Beware of selfies, they hide true self

A story about one’s over concern with social image describes a couple about to leave for a movie. Learning that they are heading to Roxy and not close by Novelty theatre, the wife asks her husband to wait awhile. She returns 45 minutes later, a metamorphosed lady in different dress. Responding to enquiring eyes of her husband, she quips: “I had to change it because last time I visited Roxy two years ago it was same dress I wore earlier.” Awestruck, the husband murmured, ‘Great’!

Much water has flown through the Ganga since this story was carried by a weekly some three decades ago. Now most people don’t mind staking anything to stay at in limelight.
Admittedly each of us looks for recognition by others to keep on. Self esteem is vital for healthy growth and strengthening self confidence, essential to forge ahead in life.

However, some get fidgety in the absence of clear nod from others for whatever they do, or look like. Swayed by what others tell them, of their own they are disabled to decide.
Reflexively attuned to become the cynosure of neighbouring eyes, they always
position themselves in a competitive and outdoing mode to keep their façade most attractive and in best shape, reason enough behind mushrooming of women’s, men’s and unisex beauty parlours. Exteriors count utmost, so most ladies can tell the colour, design and texture of sari her sister, cousin, sister-in-law or mother wore on her two preceding marriage or birth anniversaries.

When does one embark on showing one’s best self, simultaneously masking the seamy side of his personality? Only when one wants certain parts of the true self must be blacked out from public domain. Why do such conditions at all arise?

Mind what Tyra Banks, the American TV personality said: “Self-love has very little to do with how you feel about your outer self. It's about accepting all of yourself.”

It is all based on our focus in life: impressing others or becoming a better and enlightened person. Those choosing the former shall naturally show up whatever they have. If nothing else, posting selfies through social media on varied body postures and facial contours while hanging out in popular malls, dining in premium city hotels, dancing in tantrums like newly weds do, driving or diving with thrill, gossiping with prominent figures, decorating salad plate in style, and so on, come as handy choices.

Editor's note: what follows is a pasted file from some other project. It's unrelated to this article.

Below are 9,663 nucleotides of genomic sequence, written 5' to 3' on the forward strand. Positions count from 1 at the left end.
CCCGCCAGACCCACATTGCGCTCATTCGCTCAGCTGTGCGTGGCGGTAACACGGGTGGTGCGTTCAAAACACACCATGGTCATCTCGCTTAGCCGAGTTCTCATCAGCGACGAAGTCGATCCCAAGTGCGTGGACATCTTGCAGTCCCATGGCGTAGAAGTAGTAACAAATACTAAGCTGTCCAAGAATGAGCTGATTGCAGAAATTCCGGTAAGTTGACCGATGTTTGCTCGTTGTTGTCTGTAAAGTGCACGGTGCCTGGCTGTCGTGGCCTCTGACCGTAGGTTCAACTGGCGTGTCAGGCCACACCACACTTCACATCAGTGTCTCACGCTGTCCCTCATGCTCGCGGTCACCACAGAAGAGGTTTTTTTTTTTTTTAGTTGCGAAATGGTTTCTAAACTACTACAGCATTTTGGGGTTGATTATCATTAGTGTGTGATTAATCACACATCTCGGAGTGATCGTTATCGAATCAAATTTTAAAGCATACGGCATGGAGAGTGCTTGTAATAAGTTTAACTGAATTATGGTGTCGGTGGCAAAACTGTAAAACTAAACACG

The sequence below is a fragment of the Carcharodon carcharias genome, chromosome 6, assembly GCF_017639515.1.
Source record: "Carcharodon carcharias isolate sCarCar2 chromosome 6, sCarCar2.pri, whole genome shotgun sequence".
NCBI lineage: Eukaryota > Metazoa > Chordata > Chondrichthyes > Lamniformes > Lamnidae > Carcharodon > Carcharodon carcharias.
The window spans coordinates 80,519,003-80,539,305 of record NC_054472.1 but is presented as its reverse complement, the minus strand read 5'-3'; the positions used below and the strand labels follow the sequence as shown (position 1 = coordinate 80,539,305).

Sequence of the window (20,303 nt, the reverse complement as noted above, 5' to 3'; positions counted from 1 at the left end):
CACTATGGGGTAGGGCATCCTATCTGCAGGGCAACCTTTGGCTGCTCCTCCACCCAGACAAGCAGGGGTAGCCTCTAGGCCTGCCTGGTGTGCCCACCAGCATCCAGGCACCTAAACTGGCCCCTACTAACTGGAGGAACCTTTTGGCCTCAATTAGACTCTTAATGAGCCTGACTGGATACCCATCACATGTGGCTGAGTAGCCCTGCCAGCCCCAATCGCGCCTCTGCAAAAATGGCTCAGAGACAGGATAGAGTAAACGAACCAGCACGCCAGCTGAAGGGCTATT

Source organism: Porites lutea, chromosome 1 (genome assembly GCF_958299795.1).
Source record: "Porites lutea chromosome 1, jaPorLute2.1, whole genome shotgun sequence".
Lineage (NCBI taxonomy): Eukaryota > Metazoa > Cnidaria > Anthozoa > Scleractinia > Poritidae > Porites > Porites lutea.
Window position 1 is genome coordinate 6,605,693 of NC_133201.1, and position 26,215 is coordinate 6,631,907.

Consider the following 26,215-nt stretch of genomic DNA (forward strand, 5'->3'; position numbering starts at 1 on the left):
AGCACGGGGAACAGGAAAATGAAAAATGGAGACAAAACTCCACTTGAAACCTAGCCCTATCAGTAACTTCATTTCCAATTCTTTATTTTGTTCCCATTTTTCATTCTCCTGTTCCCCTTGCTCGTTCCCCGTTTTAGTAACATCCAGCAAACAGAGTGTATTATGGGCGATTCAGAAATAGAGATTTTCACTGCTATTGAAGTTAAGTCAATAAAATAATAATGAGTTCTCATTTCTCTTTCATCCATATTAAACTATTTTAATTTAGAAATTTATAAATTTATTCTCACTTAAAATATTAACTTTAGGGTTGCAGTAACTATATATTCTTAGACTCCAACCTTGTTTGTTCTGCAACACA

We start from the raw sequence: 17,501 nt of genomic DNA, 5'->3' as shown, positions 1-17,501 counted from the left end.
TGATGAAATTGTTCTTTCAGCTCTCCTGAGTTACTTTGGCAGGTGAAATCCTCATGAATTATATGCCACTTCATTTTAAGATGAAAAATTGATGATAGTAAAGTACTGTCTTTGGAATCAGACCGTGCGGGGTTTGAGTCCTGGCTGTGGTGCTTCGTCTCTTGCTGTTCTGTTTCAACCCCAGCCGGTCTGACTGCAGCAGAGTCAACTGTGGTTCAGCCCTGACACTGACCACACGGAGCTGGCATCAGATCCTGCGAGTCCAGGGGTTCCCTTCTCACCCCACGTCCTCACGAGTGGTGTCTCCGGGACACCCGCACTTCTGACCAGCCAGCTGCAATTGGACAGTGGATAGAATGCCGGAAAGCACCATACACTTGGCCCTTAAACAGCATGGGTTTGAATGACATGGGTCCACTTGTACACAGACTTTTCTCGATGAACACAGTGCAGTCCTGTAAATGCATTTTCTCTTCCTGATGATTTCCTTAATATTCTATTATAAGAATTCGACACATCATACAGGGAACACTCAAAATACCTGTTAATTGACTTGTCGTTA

Selfies per say have emerged as a top modality for self glorification, an easy tool to stay above others. “There is nothing noble in being superior to your fellow men. True nobility lies in being superior to your former self” said the American novelist Ernest Hemingway.

Obsessed with selfies
That certain prominent figures from various persuasions, including our prime minister are deeply in love, if not obsessed with selfies, does not legitimise its intent or wide use. Not to elicit the wrath of myriad selfie lovers, the public figures keep silence on growing trend of taking, posting and disseminating selfies in disregard of its mostly destructive, irreversible implications.

Let alone the 15 of the 21 deaths in India last year due to addictive selfies (American Psychiatric Association has termed it ‘selfitis’), the havoc it entails with health and psycho-social development of its players is enormous. Sporadic measures like affixing warning signals against taking selfies, posting guards, declaring some city areas as ‘no-selfie zones’ are not going to curb the pandemic of selfie in earnest.

Like parents themselves believe more in form than in reality, same beliefs are passed on. Parents, school and society unanimously imbue in our children that rather than intrinsic worth, the route to success and grand future is via fine presentation skills. Apropos of ‘70s when M L Kapur, principal of Modern School Delhi, often admitted “to inculcate maximum of confidence in students irrespective of competence” as school mission.

Authors of research papers know the essentiality of adding a full page of bibliography, not necessarily directly relevant to the content, even in a 4-page article to satisfy the presentational condition.

As part of curriculum, schools ask students to submit presentations, which are mostly prepared by elderly sibling or parents, or purchased from market with only printed cover showing student’s name and particulars affixed.

Unless we believe, and let our young ones understand that our actions and successes speak louder and for longer than our words or body styles, they cannot be dissuaded from treading the selfie road that leads nowhere.

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